Peripheral blood mononuclear cells (PBMCs) were obtained from the peripheral blood of GC patients and used for magnetic-activated cell sorting (MACS) using the human CD4+CD25+CD127dim/− Regulatory T Cell Isolation Kit II (Miltenyi Biotec, Germany).
Cell Culture and Treatment
Human GC cell lines (AGS, SGC-7901, MGC-803, MKN45, BGC-823 and KATO III) were obtained from the Chinese Academy of Medical Sciences. Purified Tregs were co-cultured with SGC7901 cells in RPMI-1640 supplemented with penicillin (100 U/mL), streptomycin (100 mg/mL), L-glutamine (2 mM), beta-hydroxy ethyl alcohol (55 mM, Gibco, Australia), sodium pyruvate (10 mM, Sigma, USA) and 10% FBS (Gibco, Australia). Next, SGC7901 cells were respectively, treated with 1 × 104 purified Tregs or various concentrations of recombinant TGF-β1 protein (R&D Systems, 240-B-002 USA), with or without human TGF-β1 neutralizing antibody (AF-246-NA, R&D Systems, USA) or the TGF-β/ALK5/Smad2 inhibitor (SB431542, Abcam, USA). Lgr5 and β-catenin expression were examined by qRT-PCR and western blot.
Flow Cytometry Analysis
Membrane Lgr5 staining in SGC7901 cells was performed using mouse anti-Lgr5 PE-conjugated antibody (FAB8078P, R&D, USA) and the isotype control was a mouse monoclonal IgG PE-conjugated antibody (IC003P, R&D, USA). The purity range of isolated CD4+CD25+CD127dim/− Tregs was measured by flow cytometry with the Human Regulatory T Cell Staining Kit (eBioscience, USA) and human CD25-APC antibody (130-109-076. Miltenyi Biotec, Germany).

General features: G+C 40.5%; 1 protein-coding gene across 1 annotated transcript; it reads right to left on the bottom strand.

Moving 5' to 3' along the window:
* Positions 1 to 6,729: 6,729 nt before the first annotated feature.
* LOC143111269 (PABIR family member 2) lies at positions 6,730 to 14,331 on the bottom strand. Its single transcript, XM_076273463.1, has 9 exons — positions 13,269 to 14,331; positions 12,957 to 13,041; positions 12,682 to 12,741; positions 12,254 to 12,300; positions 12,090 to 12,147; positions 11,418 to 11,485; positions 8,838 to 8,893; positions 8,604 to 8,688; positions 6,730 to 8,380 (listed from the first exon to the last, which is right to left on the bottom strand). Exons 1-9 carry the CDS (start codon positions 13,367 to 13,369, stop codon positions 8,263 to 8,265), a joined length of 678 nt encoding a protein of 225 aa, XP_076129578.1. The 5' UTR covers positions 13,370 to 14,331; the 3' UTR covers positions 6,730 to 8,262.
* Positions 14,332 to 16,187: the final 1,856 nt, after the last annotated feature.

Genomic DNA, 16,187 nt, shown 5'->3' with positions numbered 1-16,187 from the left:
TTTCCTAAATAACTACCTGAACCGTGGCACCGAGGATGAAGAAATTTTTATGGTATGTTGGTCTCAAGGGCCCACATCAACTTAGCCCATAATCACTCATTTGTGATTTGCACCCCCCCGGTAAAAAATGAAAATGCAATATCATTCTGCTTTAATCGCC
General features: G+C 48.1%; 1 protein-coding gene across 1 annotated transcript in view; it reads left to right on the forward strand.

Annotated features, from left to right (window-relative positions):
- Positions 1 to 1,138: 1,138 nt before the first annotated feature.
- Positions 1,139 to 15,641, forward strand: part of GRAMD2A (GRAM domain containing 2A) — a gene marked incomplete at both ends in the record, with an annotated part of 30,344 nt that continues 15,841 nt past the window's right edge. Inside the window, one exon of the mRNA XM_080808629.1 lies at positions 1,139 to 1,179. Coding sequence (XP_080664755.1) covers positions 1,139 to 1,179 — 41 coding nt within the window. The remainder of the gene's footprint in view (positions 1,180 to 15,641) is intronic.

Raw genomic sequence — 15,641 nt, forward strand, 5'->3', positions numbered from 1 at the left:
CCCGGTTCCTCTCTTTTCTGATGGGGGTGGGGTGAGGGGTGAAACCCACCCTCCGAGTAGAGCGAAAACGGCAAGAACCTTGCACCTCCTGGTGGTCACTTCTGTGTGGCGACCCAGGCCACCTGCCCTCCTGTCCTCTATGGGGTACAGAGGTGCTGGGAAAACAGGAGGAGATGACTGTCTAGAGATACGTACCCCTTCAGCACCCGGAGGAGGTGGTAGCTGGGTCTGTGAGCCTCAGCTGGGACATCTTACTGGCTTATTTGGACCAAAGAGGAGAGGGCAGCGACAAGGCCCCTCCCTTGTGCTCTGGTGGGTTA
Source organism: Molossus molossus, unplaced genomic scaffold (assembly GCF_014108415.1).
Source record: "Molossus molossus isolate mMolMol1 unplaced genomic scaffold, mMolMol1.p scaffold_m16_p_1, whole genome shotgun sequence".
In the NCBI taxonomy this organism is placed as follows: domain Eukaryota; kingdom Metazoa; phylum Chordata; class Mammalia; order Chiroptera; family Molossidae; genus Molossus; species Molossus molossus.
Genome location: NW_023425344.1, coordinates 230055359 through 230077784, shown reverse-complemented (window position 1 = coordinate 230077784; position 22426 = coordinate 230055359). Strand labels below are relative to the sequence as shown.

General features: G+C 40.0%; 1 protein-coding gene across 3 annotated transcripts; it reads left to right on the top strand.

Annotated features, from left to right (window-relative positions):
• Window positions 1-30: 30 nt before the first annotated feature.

Primers used for Lgr5 and β-catenin mRNA expression analysis were obtained from Sangon Biotech (China) and their sequences were as follows: 5′-GTCCAACCTCCTGTCGTCTT-3′ and 5′-GGCATTCTCACACACTCCAA-3′ for Lgr5 and, 5′-CGACACCAAGAAGCAGAGAT-3′ and 5′-CGAATCAATCCAACAGTAGCC-3′ for β-catenin. Glyceraldehyde 3-phosphate dehydrogenase (GAPDH, 5′-CAGGAGGCATTGCTGATGAT-3′ and 5′-GAAGGCTGGGGCTCATTT-3′) was used as an endogenous control. For analysis, Lgr5 and β-catenin expression were normalized to GAPDH expression.